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Project Report

Project Name:

Portable Battery Charger



R1 = 390
R2 = 680
R3 = 39 /1W
R4 = 27 K
R5 = 47 K
R6 = 3.3 K
R7 = 100 /1W
VR1, VR2 = 20 K
C1 = 0.001 F (ceramic disc)
C2 = 0.01 F (ceramic disc)
C3 = 4.7 F/25V (Electrolytic )
IC1 = NE555 timer IC
Medium power NPN transistor
ZD1 = 5.6 V/1W
1.5V*8 AA cells
Connecting wire
Project Board

Project Description:
While travelling charging of mobile battery is great problem because power supply source is not generally
accessible. This project targets this problem by using very common electronics components for charging mobile
battery using AA cells that are easily accessible highly portable and reliable . The main part of the circuit mobile
cellphone charger is timer IC NE555, used to charge and monitor the voltage level. IC1 get control voltage to pin 5
by zener diode ZD1-. Threshold pin 6 and trigger pin 2 is supplied with a voltage set by VR1 and VR2 respectively.
The trigger pin 2 of IC1 is below 1/3VCC when discharge battery is connected to the circuit as a result flip-flop of
IC1 is switched on to take output pin 3 high. The process is reversed when battery is fully charged of charged
battery is connected. Here transistor T1 used to enhance the charging current from output pin 3 of IC1. Adjust
potentiometer VR1 and VR2 as per require.

LED status for different charging conditions

Load across the output
No battery connected
Charging battery
Fully charged battery

Output frequency (at pin 3)

765 kHz
4.5 Hz


Circuit Diagram:

Working Principle:
If DC current is fed into the battery again, then the processes that were described above under 'discharging' will be
reversed. The lead sulphate formed during the discharging process will turn back into lead dioxide, lead and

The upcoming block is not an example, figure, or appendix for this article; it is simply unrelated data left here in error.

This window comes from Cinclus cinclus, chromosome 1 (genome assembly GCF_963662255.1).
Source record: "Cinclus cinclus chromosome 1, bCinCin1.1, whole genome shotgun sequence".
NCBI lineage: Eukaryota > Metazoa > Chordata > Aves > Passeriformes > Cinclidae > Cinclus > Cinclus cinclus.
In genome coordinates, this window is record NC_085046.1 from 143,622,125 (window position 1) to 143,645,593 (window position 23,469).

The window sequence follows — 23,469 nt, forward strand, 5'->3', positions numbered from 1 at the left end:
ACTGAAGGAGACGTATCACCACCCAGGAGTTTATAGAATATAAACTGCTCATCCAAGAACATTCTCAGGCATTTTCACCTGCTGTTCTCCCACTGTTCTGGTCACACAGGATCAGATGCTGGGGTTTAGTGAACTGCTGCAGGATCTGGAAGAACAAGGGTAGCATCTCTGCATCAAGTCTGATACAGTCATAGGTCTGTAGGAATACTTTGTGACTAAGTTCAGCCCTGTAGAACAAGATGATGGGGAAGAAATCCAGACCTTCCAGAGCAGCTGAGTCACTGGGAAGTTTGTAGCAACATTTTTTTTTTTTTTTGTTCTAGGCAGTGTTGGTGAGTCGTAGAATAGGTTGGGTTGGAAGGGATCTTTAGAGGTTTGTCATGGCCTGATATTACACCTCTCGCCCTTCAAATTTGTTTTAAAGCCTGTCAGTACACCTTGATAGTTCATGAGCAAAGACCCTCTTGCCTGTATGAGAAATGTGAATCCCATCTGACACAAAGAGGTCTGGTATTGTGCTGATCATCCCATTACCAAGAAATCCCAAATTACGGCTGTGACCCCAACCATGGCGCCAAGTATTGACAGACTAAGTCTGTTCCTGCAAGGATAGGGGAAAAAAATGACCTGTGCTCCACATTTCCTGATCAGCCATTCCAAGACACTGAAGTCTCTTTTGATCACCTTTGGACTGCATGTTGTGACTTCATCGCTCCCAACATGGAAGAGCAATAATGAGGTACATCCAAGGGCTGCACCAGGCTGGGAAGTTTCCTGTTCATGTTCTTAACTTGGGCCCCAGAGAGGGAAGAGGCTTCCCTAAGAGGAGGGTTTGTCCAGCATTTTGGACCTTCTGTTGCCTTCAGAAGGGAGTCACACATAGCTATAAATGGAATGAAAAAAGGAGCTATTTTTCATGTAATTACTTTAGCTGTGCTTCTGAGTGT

sulphuric acid. The sulphuric acid is formed in the cavities in the plate. When the battery is drained, sulphuric acid
is fed into the interior of the plate from outside. When the battery is charged, this process is reversed and the
sulphuric acid moves out (diffused), and becomes available again as a supply of acid below the plates. If DC current
continues to be fed into the battery until the lead sulphate has turned back into lead dioxide, lead and sulphuric
acid, this means that the battery is back to its starting point and is fully charged.Charging a battery correctly and
protecting it against over- or undercharging make a considerable difference in prolonging its service life. By using
the most efficient charging methods, it is possible to achieve a long battery service life and short charging times.In
the simplest case, the charger can be switched off or switched over to conservation charging after a specific length
of time. However, this simple approach to charging is now no longer state-of-the-art. As well as fully charging a
battery, the charger should also evaluate the battery's charge state and detect any malfunction in it. A charger is
also responsible for minimising the ageing effect.